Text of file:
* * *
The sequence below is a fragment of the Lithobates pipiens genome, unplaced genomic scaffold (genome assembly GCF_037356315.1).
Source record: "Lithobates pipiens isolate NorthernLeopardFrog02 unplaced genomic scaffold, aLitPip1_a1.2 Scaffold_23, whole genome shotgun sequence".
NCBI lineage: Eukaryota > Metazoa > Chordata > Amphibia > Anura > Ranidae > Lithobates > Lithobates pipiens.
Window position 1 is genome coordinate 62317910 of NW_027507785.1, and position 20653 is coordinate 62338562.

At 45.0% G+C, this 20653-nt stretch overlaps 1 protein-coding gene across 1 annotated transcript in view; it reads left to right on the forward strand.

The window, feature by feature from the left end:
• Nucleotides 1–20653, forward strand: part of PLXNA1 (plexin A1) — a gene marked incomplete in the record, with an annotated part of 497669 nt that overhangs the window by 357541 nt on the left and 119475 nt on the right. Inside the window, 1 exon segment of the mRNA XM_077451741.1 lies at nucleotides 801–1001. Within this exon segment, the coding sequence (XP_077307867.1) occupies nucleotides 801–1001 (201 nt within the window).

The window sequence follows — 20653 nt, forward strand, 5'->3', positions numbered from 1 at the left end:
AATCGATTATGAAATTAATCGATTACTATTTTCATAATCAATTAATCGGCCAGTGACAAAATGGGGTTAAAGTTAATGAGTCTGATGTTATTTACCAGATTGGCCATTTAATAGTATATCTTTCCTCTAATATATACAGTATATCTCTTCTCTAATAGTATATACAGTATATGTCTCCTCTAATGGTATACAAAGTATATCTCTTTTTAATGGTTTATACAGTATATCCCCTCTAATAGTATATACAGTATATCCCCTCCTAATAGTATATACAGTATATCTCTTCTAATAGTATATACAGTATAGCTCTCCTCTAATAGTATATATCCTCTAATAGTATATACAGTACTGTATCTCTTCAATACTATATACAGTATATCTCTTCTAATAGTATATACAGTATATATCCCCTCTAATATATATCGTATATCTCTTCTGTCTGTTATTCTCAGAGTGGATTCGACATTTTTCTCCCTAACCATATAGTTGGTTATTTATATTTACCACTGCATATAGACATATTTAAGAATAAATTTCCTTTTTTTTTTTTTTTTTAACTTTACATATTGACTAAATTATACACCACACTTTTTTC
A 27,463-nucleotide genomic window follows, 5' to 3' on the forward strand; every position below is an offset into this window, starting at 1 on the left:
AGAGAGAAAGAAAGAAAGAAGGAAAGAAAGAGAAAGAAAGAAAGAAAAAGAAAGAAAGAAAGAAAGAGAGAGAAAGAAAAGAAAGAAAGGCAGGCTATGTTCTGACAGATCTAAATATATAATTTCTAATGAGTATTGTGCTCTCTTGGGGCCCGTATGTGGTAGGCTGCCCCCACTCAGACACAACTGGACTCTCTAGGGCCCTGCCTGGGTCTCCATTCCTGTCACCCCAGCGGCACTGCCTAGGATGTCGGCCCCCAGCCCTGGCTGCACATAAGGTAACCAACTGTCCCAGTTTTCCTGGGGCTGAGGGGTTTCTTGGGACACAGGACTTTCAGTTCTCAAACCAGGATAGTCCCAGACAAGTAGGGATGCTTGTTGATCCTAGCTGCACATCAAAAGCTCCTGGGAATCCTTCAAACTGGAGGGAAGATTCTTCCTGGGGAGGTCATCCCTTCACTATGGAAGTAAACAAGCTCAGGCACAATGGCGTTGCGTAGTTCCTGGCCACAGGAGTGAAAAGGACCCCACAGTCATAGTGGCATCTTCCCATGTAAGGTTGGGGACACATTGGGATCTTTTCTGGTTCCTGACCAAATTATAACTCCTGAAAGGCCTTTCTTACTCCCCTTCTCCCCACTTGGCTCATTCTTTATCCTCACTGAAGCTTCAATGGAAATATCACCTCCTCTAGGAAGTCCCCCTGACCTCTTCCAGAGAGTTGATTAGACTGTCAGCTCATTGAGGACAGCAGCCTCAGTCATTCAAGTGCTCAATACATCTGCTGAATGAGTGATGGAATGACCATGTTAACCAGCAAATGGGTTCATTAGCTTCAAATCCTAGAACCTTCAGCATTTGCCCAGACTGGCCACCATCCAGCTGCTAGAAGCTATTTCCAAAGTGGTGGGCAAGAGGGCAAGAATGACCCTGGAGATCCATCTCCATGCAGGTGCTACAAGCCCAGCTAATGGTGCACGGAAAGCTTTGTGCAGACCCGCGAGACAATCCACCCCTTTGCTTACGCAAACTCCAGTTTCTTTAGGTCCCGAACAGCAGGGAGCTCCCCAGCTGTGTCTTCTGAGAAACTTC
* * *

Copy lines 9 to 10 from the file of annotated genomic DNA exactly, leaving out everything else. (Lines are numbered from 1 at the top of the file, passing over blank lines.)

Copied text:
AATCGATTATGAAATTAATCGATTACTATTTTCATAATCAATTAATCGGCCAGTGACAAAATGGGGTTAAAGTTAATGAGTCTGATGTTATTTACCAGATTGGCCATTTAATAGTATATCTTTCCTCTAATATATACAGTATATCTCTTCTCTAATAGTATATACAGTATATGTCTCCTCTAATGGTATACAAAGTATATCTCTTTTTAATGGTTTATACAGTATATCCCCTCTAATAGTATATACAGTATATCCCCTCCTAATAGTATATACAGTATATCTCTTCTAATAGTATATACAGTATAGCTCTCCTCTAATAGTATATATCCTCTAATAGTATATACAGTACTGTATCTCTTCAATACTATATACAGTATATCTCTTCTAATAGTATATACAGTATATATCCCCTCTAATATATATCGTATATCTCTTCTGTCTGTTATTCTCAGAGTGGATTCGACATTTTTCTCCCTAACCATATAGTTGGTTATTTATATTTACCACTGCATATAGACATATTTAAGAATAAATTTCCTTTTTTTTTTTTTTTTTAACTTTACATATTGACTAAATTATACACCACACTTTTTTC
A 27,463-nucleotide genomic window follows, 5' to 3' on the forward strand; every position below is an offset into this window, starting at 1 on the left: